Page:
Wednesday, November 25, 2015

An Interview with a Funeral Director

Today I interviewed Amanda Vanston for the blog. Since the beginning of my thesis/book, I have been fascinated by people who choose to work in the funeral industry and what that experience is like for them.

My name is Amanda Vanston, I am 34 years old and a mother of two amazing kiddos. I am a licensed Funeral Director and Crematory Operator in the state of Texas. I have been in the funeral industry for almost 8 years.

DW: When did you realize you wanted to work in the funeral industry?

AV: This is "THE" question. It is even the standard greeting amongst Morticians... "Hello, my name is ______ and I work for _______. So, how did you get into this industry?" A significant amount of Morticians are born into this business, so it's an easy answer for them. Then there are the folks who choose this profession as a second career, usually after retiring from ministry or teaching. In my case, I can't claim either one of the above responses, so I am left with the awkward, "because, I wanted to" answer.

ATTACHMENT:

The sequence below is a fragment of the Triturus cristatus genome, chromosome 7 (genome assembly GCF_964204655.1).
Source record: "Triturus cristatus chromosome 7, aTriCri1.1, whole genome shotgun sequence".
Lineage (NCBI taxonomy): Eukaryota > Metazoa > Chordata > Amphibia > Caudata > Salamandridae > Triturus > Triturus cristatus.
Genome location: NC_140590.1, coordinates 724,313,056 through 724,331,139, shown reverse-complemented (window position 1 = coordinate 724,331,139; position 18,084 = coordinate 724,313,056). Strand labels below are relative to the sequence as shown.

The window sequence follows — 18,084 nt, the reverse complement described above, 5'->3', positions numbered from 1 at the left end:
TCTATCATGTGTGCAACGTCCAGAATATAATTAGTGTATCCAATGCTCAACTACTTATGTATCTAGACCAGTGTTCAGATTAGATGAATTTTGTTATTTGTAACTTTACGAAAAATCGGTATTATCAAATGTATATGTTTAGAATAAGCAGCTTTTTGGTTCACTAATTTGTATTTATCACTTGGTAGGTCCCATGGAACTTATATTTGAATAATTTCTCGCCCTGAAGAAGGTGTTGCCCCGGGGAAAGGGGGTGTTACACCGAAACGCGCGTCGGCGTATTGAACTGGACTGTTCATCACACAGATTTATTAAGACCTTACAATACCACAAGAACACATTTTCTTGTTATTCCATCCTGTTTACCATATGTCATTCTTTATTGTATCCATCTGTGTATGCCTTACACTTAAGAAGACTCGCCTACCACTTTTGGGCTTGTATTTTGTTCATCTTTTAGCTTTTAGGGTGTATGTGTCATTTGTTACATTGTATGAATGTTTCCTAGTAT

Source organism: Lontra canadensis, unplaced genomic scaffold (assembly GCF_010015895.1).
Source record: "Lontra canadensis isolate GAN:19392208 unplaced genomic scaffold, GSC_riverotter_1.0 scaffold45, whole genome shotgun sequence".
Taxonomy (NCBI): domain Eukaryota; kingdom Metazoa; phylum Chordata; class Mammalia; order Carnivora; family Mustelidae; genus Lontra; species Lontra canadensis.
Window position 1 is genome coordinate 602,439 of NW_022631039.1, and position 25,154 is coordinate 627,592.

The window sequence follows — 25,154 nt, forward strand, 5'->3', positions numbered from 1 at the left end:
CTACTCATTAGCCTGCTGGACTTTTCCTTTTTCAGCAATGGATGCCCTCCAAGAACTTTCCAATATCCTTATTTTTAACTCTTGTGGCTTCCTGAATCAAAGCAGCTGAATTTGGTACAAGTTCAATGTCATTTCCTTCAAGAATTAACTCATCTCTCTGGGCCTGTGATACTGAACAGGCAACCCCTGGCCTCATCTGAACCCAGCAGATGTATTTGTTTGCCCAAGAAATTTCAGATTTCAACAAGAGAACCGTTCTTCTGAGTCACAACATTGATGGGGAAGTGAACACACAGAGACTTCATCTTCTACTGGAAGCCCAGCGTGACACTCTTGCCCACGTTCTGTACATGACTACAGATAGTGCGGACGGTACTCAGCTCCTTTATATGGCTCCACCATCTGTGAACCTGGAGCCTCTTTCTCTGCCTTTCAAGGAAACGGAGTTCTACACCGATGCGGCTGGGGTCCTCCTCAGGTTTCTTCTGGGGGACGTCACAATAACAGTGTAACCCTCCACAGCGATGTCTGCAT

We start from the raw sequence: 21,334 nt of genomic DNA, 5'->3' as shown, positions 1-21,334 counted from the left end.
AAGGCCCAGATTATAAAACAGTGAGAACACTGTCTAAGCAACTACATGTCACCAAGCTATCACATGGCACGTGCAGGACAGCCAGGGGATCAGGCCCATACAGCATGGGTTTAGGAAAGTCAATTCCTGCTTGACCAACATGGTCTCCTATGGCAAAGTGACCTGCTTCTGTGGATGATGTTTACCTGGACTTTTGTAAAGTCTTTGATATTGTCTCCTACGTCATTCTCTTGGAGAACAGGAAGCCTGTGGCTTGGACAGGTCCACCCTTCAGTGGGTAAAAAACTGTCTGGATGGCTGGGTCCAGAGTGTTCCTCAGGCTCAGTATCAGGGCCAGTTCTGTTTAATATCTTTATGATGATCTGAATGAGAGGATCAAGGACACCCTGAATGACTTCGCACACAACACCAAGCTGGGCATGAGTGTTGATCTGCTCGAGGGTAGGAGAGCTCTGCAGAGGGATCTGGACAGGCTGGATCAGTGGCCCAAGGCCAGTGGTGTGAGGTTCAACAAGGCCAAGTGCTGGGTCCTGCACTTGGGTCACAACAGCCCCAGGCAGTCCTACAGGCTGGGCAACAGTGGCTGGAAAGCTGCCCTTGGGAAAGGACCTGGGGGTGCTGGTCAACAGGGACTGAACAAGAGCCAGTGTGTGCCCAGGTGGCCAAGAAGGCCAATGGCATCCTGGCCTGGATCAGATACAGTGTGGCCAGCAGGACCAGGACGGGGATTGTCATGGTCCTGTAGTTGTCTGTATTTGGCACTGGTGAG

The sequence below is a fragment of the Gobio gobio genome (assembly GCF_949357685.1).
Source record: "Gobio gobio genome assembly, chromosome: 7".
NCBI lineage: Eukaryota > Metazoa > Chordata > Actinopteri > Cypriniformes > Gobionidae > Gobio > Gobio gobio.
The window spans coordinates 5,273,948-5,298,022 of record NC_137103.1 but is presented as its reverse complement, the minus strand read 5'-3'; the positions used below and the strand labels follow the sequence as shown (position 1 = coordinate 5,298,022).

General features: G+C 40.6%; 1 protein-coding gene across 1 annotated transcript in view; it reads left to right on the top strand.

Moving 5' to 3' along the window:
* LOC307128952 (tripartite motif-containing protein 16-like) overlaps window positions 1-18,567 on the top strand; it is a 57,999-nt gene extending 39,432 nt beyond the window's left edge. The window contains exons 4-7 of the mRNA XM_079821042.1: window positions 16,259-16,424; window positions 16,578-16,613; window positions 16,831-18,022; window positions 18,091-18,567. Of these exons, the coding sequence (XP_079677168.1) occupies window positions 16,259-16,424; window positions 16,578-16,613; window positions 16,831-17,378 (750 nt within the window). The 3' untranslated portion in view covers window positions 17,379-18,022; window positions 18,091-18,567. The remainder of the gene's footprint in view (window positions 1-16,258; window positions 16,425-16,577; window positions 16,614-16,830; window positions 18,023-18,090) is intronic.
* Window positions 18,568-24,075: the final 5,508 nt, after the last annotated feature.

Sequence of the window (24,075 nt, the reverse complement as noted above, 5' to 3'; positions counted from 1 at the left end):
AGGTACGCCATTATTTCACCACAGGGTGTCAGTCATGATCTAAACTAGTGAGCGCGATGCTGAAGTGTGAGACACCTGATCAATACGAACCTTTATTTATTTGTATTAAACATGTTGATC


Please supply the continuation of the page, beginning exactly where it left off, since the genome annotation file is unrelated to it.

I was an odd child, fascinated by the unknown...I still am. Death is the ultimate mystery. I knew, from a very young age, that I wanted to work with the dead. As I grew older, I thought I would find something in the medical profession, like my parents, and kind of pushed the idea of being a mortician to the side.

After some unsuccessful attempts at college, I came back home and became a caretaker for my grandfather. During one of our hospital visits, I wandered around and came upon the Pierce Chapel at Methodist Dallas. I had heard about Pierce Mortuary Schools in the past, and so later that week when we went home I began my research on how to enter the funeral industry. I found Dallas Institute of Funeral Service and studied the requirements for entry. It was expensive, time consuming and frankly, rather daunting for a 20 year old who had just failed her second attempt at College so, once again, the idea was put on the back burner.